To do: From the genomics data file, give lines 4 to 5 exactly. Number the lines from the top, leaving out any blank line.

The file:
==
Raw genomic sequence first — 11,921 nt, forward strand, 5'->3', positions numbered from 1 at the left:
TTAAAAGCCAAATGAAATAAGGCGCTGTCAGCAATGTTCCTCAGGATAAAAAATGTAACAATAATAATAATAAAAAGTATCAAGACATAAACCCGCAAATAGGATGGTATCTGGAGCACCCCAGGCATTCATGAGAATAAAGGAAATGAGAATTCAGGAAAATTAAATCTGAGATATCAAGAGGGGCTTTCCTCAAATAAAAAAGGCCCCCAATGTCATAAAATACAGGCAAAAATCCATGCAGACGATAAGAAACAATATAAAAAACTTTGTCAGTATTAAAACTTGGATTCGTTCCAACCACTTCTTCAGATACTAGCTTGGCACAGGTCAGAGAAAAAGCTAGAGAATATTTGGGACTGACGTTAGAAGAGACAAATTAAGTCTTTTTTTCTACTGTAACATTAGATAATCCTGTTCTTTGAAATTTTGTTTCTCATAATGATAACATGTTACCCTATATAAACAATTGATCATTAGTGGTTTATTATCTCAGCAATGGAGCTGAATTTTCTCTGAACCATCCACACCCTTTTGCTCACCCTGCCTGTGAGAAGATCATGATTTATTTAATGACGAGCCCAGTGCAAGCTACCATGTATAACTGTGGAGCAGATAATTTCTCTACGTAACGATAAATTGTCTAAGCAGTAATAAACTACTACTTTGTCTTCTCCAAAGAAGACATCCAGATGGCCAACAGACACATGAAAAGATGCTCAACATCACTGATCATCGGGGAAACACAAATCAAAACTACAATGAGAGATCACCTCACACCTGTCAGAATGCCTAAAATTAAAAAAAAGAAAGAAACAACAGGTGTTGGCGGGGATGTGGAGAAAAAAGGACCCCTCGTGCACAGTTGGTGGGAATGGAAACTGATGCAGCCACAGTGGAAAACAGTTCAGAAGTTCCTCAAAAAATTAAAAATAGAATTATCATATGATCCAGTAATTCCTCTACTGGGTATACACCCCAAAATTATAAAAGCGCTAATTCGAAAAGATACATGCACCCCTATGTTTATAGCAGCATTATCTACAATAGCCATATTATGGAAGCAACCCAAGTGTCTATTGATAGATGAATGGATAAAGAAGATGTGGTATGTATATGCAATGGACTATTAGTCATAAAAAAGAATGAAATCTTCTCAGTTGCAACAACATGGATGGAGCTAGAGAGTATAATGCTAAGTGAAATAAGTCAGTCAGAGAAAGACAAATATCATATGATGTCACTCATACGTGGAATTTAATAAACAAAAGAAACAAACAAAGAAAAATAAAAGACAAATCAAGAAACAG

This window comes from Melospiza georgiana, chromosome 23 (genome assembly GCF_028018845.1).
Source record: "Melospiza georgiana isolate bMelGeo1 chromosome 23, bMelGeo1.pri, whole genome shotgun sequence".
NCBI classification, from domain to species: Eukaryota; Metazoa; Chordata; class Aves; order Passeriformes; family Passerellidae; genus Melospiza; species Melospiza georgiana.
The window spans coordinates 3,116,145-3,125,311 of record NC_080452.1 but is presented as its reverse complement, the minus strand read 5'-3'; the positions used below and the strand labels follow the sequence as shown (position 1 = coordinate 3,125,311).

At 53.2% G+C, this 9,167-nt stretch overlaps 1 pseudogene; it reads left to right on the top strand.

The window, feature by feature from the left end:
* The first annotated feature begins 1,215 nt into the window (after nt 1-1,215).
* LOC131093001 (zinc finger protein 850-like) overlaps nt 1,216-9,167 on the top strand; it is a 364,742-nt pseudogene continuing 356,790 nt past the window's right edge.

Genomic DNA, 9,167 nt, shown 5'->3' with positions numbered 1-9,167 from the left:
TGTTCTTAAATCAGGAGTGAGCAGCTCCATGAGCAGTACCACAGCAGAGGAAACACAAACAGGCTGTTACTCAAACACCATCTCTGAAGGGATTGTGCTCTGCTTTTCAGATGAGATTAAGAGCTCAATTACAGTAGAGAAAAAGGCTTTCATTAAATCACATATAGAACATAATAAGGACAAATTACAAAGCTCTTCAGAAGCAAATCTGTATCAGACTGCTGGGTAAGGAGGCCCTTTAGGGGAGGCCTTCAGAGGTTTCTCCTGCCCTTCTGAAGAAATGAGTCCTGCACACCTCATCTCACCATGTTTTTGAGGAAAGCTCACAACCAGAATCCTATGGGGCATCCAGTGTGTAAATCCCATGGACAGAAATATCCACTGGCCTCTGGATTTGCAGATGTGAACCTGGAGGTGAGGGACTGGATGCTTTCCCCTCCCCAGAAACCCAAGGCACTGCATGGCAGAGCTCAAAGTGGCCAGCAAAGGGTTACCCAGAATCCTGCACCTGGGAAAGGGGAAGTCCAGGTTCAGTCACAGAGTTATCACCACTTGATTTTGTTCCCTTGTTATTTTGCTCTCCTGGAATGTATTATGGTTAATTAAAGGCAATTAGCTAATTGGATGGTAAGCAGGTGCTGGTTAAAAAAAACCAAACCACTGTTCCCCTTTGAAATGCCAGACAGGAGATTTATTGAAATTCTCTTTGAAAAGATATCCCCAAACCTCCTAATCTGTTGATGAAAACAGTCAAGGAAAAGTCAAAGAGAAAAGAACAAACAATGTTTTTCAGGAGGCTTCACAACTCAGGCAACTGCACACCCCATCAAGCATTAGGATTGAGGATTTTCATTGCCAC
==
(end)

Source record: "Melospiza georgiana isolate bMelGeo1 chromosome 23, bMelGeo1.pri, whole genome shotgun sequence".
NCBI classification, from domain to species: Eukaryota; Metazoa; Chordata; class Aves; order Passeriformes; family Passerellidae; genus Melospiza; species Melospiza georgiana.